Graduation Year


Document Type




Degree Name

Master of Arts (M.A.)

Degree Granting Department


Major Professor

Allison Moore, Ph.D.

Committee Member

Riccardo Marchi, Ph.D.

Committee Member

Lee Braver, Ph.D.


contemporary art, home décor catalogs, mirrors, photography, advertising, Foucault, Las Meninas, JPEG, compression artifacts, daguerreotype, digital


As the artwork’s title suggests, Penelope Umbrico’s "Mirrors (from Home Décor Catalogs and Websites)" (2001-2011), are photographs of mirrors that Umbrico has appropriated from print and web based home décor advertisements like those from Pottery Barn or West Elm. The mirrors in these advertisements reflect the photo shoot constructed for the ad, often showing plants or light filled windows empty of people. To print the "Mirrors," Umbrico first applies a layer of white-out to everything in the advertisement except for the mirror and then scans the home décor catalog. In the case of the web-based portion of the series, she removes the advertising space digitally through photo editing software. Once the mirror has been singled out and made digital, Umbrico then adjusts the perspective of the mirror so that it faces the viewer. Finally, she scales the photograph of the mirror cut from the advertisement to the size and shape of the actual mirror for sale. By enlarging the photograph, she must increase the file size and subsequent print significantly, which distorts the final printed image thereby causing pixelation, otherwise known as “compression artifacts.” Lastly, she mounts these pixelated prints to non-glare Plexiglas both to remove any incidental reflective surface effects and to create a physical object. What hangs on the wall, then, looks like a mirror in its shape, size and beveled frame: the photograph becomes a one-to-one representation of the object it portrays. When looking at a real mirror, often the viewer is aware of either a reflection of the self or a shifting reflection caused by his or her own movement. However, the image that the "Mirror" ‘reflects’ is not the changing reflection of a real mirror. Nor is it a clear, fixed image of the surface of a mirror. Instead the "Mirrors" present a highly abstract, pixelated surface to meet our eyes. The "Mirrors" are physical objects that merge two forms of representation into one: the mirror and the photograph, thus highlighting similarities between them as surfaces that can potentially represent or reflect almost anything. However, in their physical form, they show us only their pixelation, their digitally constructed nature.

Penelope Umbrico’s "Mirrors" are photographs of mirrors that become simultaneously photograph and mirror: the image reflected on the mirror’s surface becomes a photograph, thus showing an analogy between the two objects. In their self-reflexive nature, I argue that Umbrico’s "Mirrors" point to their status as digital photographs, therefore signaling a technological shift from analog to digital photography. Umbrico’s "Mirrors," in altering both mirrors and photographs simultaneously refer to the long history of photography in relation to mirrors. The history of photography is seen first through these objects by the reflective surface of the daguerreotype which mirrored the viewer when observing the daguerreotype, and because of the extremely high level of detail in the photographic image, which mirrored the photographic subject. The relation to the history of photography is also seen in the phenomenon of the mirror within a photograph and the idea that the mirror’s reflection shows the realistic way that photographs represent reality. Craig Owens calls this "en abyme," or the miniature reproduction of a text that represents the text as a whole. In the case of the mirror, this is because the mirror within the photograph shows how both mediums display highly naturalistic depictions of reality. I contend that as an object that is representative of the photographic medium itself, the shift from analog to digital photography is in part seen through the use of the mirror that ultimately creates an absent referent as understood through a comparison of Diego Velázquez’s "Las Meninas" (1656). As Foucault suggests that "Las Meninas" signals a shift in representation from the Classical age to the Modern period, I suggest that the "Mirrors" signal the shift in representation from analog to digital.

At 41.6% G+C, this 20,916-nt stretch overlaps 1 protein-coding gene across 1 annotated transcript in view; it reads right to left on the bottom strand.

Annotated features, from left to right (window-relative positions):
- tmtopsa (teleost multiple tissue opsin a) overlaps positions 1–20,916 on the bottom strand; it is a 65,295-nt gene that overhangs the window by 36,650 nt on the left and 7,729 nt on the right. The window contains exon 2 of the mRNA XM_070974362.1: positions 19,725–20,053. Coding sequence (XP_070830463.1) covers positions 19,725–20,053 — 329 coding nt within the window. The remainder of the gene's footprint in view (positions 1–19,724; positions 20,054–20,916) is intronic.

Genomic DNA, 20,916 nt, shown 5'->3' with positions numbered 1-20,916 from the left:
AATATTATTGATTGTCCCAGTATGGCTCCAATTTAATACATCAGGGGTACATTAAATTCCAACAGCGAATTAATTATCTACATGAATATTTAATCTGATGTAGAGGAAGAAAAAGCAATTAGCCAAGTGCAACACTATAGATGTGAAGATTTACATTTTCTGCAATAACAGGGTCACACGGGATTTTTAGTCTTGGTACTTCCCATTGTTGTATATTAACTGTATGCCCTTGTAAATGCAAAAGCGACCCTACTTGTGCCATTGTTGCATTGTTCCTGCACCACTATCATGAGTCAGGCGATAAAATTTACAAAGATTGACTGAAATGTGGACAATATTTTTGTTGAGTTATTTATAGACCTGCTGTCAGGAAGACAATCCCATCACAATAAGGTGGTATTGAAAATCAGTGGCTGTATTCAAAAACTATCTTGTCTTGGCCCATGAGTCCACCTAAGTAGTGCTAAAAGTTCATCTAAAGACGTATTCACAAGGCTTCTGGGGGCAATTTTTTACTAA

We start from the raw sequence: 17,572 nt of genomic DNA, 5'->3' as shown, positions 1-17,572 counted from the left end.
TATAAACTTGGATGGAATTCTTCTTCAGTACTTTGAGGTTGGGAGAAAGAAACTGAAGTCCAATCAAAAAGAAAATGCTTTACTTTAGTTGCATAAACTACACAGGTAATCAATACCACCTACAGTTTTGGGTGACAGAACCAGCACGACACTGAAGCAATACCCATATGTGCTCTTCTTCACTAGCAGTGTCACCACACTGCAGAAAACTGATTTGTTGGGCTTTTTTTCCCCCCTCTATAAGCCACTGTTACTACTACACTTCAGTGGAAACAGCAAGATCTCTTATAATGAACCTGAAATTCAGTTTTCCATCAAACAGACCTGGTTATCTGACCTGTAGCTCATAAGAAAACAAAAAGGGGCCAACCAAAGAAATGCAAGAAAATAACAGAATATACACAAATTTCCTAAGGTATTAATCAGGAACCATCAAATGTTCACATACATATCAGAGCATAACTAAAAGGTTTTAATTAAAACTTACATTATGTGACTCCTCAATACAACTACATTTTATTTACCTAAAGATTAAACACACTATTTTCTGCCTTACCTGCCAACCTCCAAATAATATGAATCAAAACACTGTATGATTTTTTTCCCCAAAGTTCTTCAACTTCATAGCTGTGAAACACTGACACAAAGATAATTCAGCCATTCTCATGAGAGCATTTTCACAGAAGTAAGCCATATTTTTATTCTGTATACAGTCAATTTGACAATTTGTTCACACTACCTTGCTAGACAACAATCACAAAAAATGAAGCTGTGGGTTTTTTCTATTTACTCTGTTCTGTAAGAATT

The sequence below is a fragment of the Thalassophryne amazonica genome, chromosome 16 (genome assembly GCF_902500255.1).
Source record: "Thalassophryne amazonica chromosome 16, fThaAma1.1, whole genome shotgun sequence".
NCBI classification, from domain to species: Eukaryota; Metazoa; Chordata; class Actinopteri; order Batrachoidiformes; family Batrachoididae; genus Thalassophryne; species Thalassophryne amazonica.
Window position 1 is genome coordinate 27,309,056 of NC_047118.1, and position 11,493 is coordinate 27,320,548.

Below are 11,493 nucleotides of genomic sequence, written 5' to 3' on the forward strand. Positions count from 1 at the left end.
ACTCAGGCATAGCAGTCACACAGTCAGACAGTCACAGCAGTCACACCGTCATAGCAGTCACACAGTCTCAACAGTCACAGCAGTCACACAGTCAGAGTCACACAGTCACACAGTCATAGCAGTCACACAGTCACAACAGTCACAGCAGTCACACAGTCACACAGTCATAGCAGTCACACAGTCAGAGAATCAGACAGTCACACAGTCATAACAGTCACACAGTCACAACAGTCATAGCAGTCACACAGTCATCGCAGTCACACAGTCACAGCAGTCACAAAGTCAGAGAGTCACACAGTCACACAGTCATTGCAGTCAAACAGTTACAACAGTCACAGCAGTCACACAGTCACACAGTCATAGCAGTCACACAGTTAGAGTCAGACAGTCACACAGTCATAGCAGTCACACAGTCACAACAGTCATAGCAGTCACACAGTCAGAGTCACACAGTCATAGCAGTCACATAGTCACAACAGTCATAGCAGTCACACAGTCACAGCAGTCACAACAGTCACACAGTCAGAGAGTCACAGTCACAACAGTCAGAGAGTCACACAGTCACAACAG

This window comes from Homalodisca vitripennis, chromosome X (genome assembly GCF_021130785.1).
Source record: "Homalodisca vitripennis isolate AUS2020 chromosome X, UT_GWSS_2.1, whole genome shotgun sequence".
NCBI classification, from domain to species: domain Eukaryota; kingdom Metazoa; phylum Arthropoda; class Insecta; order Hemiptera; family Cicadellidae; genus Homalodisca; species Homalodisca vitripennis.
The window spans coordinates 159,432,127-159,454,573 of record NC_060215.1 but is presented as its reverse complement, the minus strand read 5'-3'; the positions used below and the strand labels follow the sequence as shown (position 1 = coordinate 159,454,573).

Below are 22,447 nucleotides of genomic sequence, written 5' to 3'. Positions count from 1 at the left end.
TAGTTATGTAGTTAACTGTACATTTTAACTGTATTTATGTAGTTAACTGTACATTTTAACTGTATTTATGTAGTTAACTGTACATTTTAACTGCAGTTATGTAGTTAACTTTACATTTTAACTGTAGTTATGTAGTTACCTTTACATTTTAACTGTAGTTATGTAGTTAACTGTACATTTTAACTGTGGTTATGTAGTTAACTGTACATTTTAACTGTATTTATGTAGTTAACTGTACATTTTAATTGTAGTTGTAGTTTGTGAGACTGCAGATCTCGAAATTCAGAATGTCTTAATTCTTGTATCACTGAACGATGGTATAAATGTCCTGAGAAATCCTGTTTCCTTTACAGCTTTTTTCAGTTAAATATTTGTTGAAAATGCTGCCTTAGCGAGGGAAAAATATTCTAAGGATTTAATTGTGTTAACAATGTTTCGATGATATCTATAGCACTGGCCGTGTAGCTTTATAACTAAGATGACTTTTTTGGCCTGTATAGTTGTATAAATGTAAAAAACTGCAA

This latter shift spurred debate among photo history scholars related to the ontology of the photographic medium as scholars were anxious that the ease of editing digital images compromised the photograph’s seeming relationship to truth or reality and that it would be impossible to know whether an image had been altered. They were also concerned with the idea that computers could generate images from nothing but code, removing the direct relationship of the photograph to its subject and thereby declaring the “death” of the medium. The "Mirrors" embody the technological phenomenon with visual addition of “compression artifacts,” otherwise known as pixelation, where this representation of digital space appears not directly from our own creation but as a by-product of digital JPEG programming. In this way they are no longer connected to the subject but only to the digital space they represent. As self-reflexive objects, the "Mirrors" show that there has been a technological transformation from the physically made analog photograph to the inherently mutable digital file.